What is Informed Consent and How Can it Help Prevent Medical Malpractice?
Informed consent is integral to the doctor-patient relationship. Patients need to trust and rely on their doctors to use their extensive training and experience to heal them. That does not mean you should be left in the dark when it comes to making medical decisions.
Informed Consent is an important part of the doctor-patient relationship
Proper informed consent is a critical part of promoting patient safety. It requires that doctors explain what your health condition is and what treatments are available. You are not blindly agreeing to a treatment or procedure—you should have a reasonable amount of information so that you can decide whether the treatment is the best suited for you.
Before any treatment or procedure you should understand:
- Your current medical condition
- Why the procedure or treatment is being proposed
- Who will be performing the procedure and what their qualifications are
- The risks of the proposed treatment or procedure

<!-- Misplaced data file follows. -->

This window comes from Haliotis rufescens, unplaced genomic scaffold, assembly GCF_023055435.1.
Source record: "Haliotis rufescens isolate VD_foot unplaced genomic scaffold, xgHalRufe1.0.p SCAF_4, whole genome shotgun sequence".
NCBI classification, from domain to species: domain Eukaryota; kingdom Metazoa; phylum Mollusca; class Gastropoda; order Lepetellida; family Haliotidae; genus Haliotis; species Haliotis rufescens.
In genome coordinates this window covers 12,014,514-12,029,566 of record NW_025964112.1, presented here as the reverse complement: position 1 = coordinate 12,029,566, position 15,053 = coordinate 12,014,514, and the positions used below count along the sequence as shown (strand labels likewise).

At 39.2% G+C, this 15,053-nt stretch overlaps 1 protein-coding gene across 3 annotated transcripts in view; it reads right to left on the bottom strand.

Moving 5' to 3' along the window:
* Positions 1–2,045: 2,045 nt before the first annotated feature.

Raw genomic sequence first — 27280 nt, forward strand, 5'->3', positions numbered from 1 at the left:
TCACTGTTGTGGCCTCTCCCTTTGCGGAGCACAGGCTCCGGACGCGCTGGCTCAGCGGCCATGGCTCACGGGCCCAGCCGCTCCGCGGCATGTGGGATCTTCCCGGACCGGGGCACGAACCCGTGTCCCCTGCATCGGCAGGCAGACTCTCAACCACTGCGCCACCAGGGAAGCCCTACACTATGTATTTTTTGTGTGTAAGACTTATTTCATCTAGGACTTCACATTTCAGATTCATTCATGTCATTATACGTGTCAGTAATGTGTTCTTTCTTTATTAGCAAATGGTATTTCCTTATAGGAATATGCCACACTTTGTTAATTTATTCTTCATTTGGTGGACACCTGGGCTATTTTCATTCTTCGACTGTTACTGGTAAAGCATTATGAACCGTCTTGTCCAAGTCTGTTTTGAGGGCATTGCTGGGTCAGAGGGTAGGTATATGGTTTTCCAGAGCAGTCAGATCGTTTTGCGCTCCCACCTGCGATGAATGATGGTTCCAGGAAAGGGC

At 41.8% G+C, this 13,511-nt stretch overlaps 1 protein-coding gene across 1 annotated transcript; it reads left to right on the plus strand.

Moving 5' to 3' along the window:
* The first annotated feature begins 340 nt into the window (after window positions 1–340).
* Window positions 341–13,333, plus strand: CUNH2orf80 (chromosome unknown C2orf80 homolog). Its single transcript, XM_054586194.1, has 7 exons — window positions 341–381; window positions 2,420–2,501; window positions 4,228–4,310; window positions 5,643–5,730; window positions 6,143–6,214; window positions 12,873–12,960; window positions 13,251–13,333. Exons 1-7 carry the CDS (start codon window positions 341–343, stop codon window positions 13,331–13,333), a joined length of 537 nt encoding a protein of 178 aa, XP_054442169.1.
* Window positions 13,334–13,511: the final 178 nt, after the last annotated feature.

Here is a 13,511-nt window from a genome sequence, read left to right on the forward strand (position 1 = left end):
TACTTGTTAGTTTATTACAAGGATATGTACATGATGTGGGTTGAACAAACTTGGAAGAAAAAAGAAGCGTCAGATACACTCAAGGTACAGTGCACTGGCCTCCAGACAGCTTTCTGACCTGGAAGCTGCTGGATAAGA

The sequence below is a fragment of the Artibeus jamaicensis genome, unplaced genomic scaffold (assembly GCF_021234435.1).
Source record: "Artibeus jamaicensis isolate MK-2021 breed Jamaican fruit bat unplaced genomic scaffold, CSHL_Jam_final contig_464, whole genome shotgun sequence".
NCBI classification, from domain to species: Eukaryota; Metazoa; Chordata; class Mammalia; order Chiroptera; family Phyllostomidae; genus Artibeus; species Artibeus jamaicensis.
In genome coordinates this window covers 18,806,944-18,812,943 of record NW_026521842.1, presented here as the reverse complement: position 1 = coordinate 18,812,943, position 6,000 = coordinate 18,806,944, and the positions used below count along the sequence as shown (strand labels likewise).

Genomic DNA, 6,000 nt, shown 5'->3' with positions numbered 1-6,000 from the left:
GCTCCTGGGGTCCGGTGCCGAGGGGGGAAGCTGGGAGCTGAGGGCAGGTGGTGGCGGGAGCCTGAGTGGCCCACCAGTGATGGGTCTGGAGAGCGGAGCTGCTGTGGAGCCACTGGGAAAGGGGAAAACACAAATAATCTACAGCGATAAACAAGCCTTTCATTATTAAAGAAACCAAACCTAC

- Any reasonable alternative procedures and treatments
- The chances that the procedure or treatment will be successful
- The expected recovery time
- What the recovery period will entail (bed rest, therapy, crutches, etc…)
- The cost of the procedure or treatment and whether it will be covered by your insurance
You should have an opportunity to ask your doctor(s) any questions that you have about the proposed treatment. Further, you should also have an opportunity to talk with your family members and any significant others about the treatment or procedure being suggested. You should also have a chance to get a second opinion if you feel the situation warrants it. You should also always be able to request a copy of any form you sign.
After you has given informed consent, a doctor and/or hospital must limit the scope of the procedure accordingly. Doctors can take reasonable actions to respond to any emergency or unexpected situation that may arise during the procedure. However, doctors can’t assume that you would have agreed to a different or additional treatment. Exceeding the scope of the consent you give can lead to a medical malpractice lawsuit.
Often times the forms you sign at the hospital or in the doctor’s office feel like a formality. Despite being provided routinely, consent forms are a very important part of any treatment you receive. Giving informed consent means a patient understands the procedure and the rationale for it and have given your permission for your doctor to proceed. In a healthy doctor-patient relationship, patients should always feel like they are in control of any decision affecting their health.
Medical Malpractice + Patient Safety